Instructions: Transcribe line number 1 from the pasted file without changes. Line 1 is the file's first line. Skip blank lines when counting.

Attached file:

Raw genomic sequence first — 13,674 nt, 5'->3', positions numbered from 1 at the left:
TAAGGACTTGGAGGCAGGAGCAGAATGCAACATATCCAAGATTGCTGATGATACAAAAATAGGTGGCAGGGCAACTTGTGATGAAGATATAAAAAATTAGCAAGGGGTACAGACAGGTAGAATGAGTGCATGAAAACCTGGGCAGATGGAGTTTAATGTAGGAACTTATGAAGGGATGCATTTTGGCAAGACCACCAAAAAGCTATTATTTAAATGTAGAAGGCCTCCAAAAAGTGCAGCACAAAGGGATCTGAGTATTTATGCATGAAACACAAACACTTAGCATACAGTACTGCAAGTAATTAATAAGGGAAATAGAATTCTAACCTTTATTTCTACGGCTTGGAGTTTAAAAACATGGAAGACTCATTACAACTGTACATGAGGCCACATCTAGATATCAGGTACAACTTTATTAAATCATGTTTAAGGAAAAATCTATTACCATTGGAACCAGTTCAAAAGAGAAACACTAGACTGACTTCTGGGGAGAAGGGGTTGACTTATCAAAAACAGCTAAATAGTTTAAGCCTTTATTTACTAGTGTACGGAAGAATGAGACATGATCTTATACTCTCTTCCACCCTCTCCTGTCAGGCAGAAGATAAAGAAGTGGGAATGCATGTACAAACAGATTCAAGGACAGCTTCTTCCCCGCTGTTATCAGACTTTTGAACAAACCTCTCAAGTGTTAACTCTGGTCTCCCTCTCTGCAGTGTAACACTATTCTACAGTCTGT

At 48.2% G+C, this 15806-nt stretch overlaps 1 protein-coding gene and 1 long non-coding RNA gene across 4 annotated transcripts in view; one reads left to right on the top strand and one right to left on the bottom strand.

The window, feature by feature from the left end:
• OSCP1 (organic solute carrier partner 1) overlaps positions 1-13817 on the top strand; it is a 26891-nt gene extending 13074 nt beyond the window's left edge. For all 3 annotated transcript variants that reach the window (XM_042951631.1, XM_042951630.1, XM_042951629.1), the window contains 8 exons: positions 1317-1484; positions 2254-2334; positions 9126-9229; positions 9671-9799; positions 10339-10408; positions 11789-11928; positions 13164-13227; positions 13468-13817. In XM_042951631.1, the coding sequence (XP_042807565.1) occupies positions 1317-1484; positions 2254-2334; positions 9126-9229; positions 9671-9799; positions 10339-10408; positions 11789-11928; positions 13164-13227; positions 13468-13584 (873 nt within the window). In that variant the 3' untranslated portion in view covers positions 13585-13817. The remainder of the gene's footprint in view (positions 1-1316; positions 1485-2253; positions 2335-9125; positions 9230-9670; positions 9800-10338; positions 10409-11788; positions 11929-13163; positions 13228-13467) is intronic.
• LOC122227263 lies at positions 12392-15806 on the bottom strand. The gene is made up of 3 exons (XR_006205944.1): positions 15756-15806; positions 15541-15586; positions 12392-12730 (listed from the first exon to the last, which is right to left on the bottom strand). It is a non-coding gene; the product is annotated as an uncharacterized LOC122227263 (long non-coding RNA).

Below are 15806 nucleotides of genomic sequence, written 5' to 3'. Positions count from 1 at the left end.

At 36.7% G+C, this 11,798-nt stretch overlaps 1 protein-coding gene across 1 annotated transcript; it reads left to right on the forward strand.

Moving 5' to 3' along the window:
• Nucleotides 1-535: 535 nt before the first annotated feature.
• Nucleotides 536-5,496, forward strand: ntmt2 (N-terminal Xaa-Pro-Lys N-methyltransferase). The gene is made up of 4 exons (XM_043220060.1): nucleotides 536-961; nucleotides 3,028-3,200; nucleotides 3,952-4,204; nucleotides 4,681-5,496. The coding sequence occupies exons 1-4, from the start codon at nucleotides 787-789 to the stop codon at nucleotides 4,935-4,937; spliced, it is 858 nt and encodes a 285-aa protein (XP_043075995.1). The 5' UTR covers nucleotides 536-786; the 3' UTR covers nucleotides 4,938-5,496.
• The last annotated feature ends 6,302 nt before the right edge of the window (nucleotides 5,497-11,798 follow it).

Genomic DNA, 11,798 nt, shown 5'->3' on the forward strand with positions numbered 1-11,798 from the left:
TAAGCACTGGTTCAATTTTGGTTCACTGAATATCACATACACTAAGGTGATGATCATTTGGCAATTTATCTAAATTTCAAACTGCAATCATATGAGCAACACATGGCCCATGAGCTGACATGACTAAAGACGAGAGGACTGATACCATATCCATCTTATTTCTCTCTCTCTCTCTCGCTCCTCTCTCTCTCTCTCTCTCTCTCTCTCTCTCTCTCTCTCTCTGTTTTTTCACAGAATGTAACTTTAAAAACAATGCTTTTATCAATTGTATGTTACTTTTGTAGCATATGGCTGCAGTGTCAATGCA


Raw genomic sequence first — 13,674 nt, 5'->3', positions numbered from 1 at the left: